The last shall be first. A Biblical aphorism about humility. But humility doesn’t win baseball games in the Major Leagues. Or does it?
OK, I’ll get this out of the way first. It’s only week one of the season and none of this will probably last. But isn’t it weird. The tanking, the rebuilding, the poor sisters of the American League are first, plucky Davids, while the supposed mighty powerhouses are falling like Goliaths.
American League East
In the AL East Tampa Bay is 5-1 with the smallest payroll in baseball, spanking the World champion favorites the Astros 3-1 in their opening series and today going for a sweep against the not too shabby Rockies.
The Baltimore Orioles are 4-1, despite undergoing one of the most severe “tanking” regimes ever. Meanwhile, the Greatest Franchise in the World, need I say the Yankees, are 2-3 and lost a series at home to the aforementioned lowly Orioles. And the current champions of the World, the Boston Red Sox, are last in the East at 1-5.
Although Tampa Bay’s offense is rated in the bottom third of MLB currently, they are pitching at an other-worldly level, with a league leading ERA of 1.67. How much of that success is from playing four games against the so-far anemic Astros we will have to wait and see.
Baltimore’s hitting and pitching are both at about league average right now, and they have only scored one more run than they have allowed, but even average for the Orioles is greatly exceeding expectations.
The Yankees on the other hand, look like an Army field hospital, although a pitching staff currently maintaining an ERA of 2.60 is keeping them in games. Current injuries include Miguel Andujar 3B, Luke Voit 1B, Giancarlo Stanton LF, Luis Severino SP, Did Gregorius SS Dellin Betances RP, Aaron Hicks CF and Jacobv Ellsbury CF. And there are concerns that their multi-100 MPH relief ace, Aroldis Chapman, is hiding some sort of arm ailment, pitching well below his normal velocity, and currently sporting a 6.00 ERA.
The Red Sox have been plain absymal both hitting and pitching, ranking 25th in team ERA at 6.24 runs per game, and 20th in batting, at .666 OPS. The last shall be first, and the first shall bear the curse of Satan.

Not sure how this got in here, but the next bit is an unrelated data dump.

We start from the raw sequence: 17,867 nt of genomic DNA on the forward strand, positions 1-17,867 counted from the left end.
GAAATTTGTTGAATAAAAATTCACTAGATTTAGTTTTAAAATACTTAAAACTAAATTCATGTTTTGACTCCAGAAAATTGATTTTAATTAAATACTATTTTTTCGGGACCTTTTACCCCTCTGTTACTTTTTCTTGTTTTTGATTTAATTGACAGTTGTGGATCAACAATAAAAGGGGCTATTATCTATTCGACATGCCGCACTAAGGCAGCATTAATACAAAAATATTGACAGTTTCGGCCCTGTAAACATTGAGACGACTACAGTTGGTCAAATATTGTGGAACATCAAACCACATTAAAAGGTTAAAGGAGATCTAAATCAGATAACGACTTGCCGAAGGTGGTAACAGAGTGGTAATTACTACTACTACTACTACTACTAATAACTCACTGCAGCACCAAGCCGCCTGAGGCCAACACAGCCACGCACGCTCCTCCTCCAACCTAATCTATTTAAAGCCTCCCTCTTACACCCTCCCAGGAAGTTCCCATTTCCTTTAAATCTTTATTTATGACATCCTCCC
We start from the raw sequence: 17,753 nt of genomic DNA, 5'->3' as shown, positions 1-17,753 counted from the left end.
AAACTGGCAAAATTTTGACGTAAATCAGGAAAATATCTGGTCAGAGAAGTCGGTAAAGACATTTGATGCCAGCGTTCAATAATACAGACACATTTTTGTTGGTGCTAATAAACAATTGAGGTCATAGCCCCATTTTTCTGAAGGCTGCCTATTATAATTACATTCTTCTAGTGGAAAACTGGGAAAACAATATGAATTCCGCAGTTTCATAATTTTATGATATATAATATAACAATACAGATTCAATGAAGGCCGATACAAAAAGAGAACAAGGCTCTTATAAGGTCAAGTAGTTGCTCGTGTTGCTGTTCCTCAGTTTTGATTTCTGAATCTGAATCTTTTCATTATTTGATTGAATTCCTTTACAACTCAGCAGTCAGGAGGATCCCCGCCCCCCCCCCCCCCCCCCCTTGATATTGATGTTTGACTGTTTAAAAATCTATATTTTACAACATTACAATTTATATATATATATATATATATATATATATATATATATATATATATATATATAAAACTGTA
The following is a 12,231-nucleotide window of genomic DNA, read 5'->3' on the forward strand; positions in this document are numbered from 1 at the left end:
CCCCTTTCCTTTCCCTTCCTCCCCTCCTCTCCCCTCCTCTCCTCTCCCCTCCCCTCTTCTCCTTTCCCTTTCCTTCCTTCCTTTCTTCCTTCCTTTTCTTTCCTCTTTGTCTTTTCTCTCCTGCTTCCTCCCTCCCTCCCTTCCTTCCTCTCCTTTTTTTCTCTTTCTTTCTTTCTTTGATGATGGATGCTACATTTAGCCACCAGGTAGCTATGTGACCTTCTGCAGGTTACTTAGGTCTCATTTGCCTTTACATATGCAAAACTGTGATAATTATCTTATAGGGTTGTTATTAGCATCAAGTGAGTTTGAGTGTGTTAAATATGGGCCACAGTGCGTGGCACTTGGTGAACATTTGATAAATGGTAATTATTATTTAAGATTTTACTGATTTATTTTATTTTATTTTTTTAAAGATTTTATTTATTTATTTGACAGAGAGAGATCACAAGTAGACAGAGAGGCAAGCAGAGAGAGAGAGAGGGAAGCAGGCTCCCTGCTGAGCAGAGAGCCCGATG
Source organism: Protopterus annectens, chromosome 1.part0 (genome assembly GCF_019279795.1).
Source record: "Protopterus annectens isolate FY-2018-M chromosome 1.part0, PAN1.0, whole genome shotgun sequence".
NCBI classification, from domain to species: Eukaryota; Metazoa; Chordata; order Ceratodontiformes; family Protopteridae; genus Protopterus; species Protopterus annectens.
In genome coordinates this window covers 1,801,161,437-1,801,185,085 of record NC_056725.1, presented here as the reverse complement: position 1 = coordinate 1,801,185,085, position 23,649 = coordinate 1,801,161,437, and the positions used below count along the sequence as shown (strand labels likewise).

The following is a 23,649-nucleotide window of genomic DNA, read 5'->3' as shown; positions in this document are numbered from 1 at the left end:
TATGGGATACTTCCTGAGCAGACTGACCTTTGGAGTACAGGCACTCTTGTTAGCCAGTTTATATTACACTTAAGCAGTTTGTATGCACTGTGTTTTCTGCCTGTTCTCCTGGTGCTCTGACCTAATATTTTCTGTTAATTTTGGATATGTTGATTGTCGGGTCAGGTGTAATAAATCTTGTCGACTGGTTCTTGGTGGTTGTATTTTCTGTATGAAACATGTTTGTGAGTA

The Red Sox starters, David Price, Chris Sale, Eduardo Rodriguez, Nathan Eovaldi, and Rick Porcello, have ERA’s of 6.00, 8.00, 10.38. 10.80. and 13.50 respectively. Meanwhile, on the hitting side, Mookie Betts has a .620 OPS, Andrew Benintendi .400, and Jackie Bradly Jr. .391.
American League West
The prohibitive favorite to repeat as champions for the 3rd straight year, the Astros, 2-4, are struggling to score runs. Although 17th in OPS at .686 is bad enough, the Astros are 24th in runs scored at 15. According to MLB.com, the Astros are last in MLB in BA with runners in scoring position, hitting an even .100.
And do I dare point out that the Astros are behind the slugging Texas Rangers (3-2), after losing last night in Arlington.
Meanwhile the 7-1 Mariners are first in the AL in OPS at .876, and first in runs scored at 56. The Astros maintain a slight edge in pitching, with a 2.70 ERA, ranked 8th in MLB, compared to the Mariners’ 3.36.
Though supposedly rebuilding after trading their best players, sluggers like Nelson Cruz, Robinson Cano, relief ace Edwin Diaz and #1 starter James Paxton, newbie outfielder Domingo Santana is picking up the slack, hitting 1.047 OPS with 3 home runs and 11 RBI, and SS Tim Beckham is even hotter at a 1.264 clip
American League Central
Though not embarrassing themselves quite like the Red Sox or Astros, last year’s AL Central champs, and champs three years running, the Indians, 2-2, find themselves behind the surprising Twins 3-1, and tied with one of the league’s tankers, the Tigers. Injuries to key players like SS Francisco Lindor, 2B Jason Kipnis, CF Bradley Zimmer and SP Danny Salazar have exposed the hollowness of the Indians’ roster, but still the team OPS of .486 is second to last in MLB. In four games they have scored only 10 runs. Meanwhile the pitching is performing around league average, 13th in ERA at 3.44.
On the other hand the Twins are pitching the lights out, 4th in MLB with a 2.19 ERA, and holding their own with the bats, 12th in MLB with a .717 OPS. Old man Nelson Cruz is still slugging, hitting OPS 1.161, and perennial disappointment Byron Buxton is off to a hot start hitting at .896.
Obviously these are very early returns, and these trends will probably not hold. On the other hand, sometimes early trends do hold. Every season has surprises and unexpected break outs, and for now it is fun to see if these early surprises end up as trends that buck the projections, like the Astros in 2015, or the Braves or Brewers of 2018, or if regression inexorably grinds these surprises back to their expected mean.